I've got about 6 months left until I turn 30, and despite every effort to just 'be cool', I find myself needing reminders that April 13 is not an expiration date, it's not a deadline, and it's not a finish line. It doesn't even really have to be a milestone if I don't want it to be.
Because I've kind of come to realize that milestones are a bunch of hullaballoo.
It's human nature to look around and wonder if we're aligned with certain norms or certain timelines--careers, investments, relationships and babies. You know what I'm talking about. We're quietly satisfied and relieved when we hit these marks, but we struggle to be happy with what happens in the meantime. Life. The living we do. The mistakes we make. The surprises that are in store.
And maaaaaybe by "us" I mean me. Historically, I've been pretty terrible at weathering the detours.
In a recent email, my friend Allison offered a new way of looking at the happenings of my life: What if they were not defined by my feelings about them? What if they weren't normal or abnormal? What if they weren't even poor choices or good choices? What if they simply proved that I was living? No matter what, that had to be a good thing.
It took a while for my type-A brain to process that. It couldn't be that simple, could it?
Take my house for example. I bought it because I needed to do something to feel like I was making a life in Marquette. Fast forward two and half years, and I decided that was no longer the life I wanted. Then I spent the first six months in Chicago beating myself up: How could buying that house not have been a huge mistake if its no longer what I wanted? How could I have gotten it so wrong?
But you know what? She's right. Life happens. Goals change. You buy a house and then you don't want to live in it anymore. And that's okay, because you change course, and you rent the sucker out and you move to a new city and you find a life waiting for you that was beyond any of your expectations. But, plot twist!, mixed in with the awesomeness is this new strain of struggles that you didn't anticipate and you realize that expectations are a bunch of bologna, too. Timetables and goals and what you thought the future would look like... it's all a mirage and it changes and here's the most surprising part about it:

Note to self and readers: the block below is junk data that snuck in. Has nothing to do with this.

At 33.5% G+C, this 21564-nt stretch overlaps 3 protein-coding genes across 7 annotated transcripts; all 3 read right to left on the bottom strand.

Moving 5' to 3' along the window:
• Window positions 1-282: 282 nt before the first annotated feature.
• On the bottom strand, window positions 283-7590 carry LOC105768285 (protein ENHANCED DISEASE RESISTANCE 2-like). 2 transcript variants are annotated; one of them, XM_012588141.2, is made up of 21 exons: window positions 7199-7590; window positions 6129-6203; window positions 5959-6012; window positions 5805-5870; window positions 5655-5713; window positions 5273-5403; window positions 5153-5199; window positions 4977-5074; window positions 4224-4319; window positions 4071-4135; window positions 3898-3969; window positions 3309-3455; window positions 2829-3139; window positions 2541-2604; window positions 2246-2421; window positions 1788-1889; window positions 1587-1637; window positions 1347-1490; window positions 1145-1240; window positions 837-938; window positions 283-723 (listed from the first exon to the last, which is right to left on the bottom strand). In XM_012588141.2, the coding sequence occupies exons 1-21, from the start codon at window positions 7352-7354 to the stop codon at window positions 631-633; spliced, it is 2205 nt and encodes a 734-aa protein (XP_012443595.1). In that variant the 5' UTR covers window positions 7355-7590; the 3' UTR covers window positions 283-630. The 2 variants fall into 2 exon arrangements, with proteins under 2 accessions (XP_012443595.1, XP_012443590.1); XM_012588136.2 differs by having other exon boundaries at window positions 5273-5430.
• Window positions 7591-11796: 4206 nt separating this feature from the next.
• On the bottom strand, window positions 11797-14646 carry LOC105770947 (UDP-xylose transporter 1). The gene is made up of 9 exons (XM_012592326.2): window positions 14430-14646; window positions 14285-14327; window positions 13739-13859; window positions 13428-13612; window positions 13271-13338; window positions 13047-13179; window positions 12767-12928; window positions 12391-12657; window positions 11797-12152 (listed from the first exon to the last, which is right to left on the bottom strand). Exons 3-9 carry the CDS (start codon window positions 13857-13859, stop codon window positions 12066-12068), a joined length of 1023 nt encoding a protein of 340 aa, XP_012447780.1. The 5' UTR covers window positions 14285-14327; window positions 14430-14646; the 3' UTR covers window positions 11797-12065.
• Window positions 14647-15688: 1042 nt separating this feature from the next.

It's so much better that way.
The really beautiful part of it all is that I want the life I have now more than anything else I ever wanted before. (Maybe I need to chill with the wanting a little bit?) This really beautiful life I have is kind of messy, but the mess is so much better than the vision.
The mess hurts sometimes, yes, #likeabitch. I fall for people I have no business falling for. I say the exact, precise wrong thing at such a remarkably wrong time that there ought to be a medal around my neck, but then sometimes I really nail it and that feels really good. I struggle to communicate my needs but when it happens, and I'm heard, man, strike up the band! I rely more on my parents than I'd like to, but really, I think it's time to admit that I will always need them, and I think they like to see my name on the caller ID, regardless of why I'm calling. I still haven't learned how to gracefully accept support and advice, but you know what? Grace is a bunch of malarky as well.
A majority of the time it feels like I'm in over my head, but somehow I manage to pull it all off, sans Xanax. The mess is...messy and sometimes it feels like I have no idea what's next, but right now is so much better than anything I could have ever conjured up.
I'm trying to learn that it's okay to take risks, to fall easily, to speak up, to lean on others, to fail--it's okay to do all of those things. Those things make me a human--one that isn't closed off or playing small. What's not okay is measuring myself against fabricated timelines or expectations. What's not okay is beating myself up when plans change or are stalled or fail completely. Because that's usually when things get the most interesting.
You tell me that the hardest part of living / is living in the moment
You turn around, your moment is gone
It may come down to a decision / to change the way you're living
The only way to live it / is to give it everything that you've got --Mike Moran, The Difference
"If a train does not stop at your station, then it's not your train." --Marianne Williamson
All you want is what you can't have
and if you just look around, man
you'll see you've got magic
So sit back, relax, enjoy it while you still have it
Don't look back on life, man, and only see tragic
Because you can be better than that
Don't let it get the better of you
Life's not about what's better than --John Butler Trio, Better Than
"And whether or not it is clear to you, no doubt the universe is unfolding as it should." --Max Erhmann, Desiderata
Well I never seem to do it like anybody else
And maybe someday, someday I'm gonna settle down
But if you ever want to find me I can still be found
Taking the long way around --The Dixie Chicks, Taking The Long Way Around
Detour: (n) an indirect or roundabout course to a destination
Destination: (n) the end of a journey or voyage
Have a little faith, Bobbi Marie. The best and most unexpected is yet to come. Take your time getting there.